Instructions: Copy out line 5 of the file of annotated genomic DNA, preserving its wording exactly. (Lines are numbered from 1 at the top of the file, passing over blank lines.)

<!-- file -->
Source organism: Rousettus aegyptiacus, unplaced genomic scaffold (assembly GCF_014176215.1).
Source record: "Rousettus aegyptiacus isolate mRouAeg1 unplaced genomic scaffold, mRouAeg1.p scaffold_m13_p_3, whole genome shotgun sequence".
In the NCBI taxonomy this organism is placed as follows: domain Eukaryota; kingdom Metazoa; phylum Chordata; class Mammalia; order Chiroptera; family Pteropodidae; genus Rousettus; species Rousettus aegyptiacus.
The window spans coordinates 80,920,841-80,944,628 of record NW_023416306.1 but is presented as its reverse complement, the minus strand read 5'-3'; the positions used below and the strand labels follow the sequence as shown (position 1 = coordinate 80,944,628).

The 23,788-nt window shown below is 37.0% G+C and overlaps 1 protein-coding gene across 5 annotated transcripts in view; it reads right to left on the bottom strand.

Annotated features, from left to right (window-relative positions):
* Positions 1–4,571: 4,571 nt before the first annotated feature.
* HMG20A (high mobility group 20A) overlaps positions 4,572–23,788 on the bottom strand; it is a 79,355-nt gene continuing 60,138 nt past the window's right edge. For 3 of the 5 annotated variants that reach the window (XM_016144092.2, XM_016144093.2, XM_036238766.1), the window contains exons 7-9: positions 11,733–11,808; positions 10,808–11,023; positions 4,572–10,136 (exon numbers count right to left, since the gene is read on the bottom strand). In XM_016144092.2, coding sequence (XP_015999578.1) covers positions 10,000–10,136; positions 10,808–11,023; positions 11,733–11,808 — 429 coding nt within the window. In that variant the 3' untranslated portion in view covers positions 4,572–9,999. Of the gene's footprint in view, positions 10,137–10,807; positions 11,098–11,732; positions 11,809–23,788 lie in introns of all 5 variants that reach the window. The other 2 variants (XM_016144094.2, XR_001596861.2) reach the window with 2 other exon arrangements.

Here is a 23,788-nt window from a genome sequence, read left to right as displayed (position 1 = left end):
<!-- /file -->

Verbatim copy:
The 23,788-nt window shown below is 37.0% G+C and overlaps 1 protein-coding gene across 5 annotated transcripts in view; it reads right to left on the bottom strand.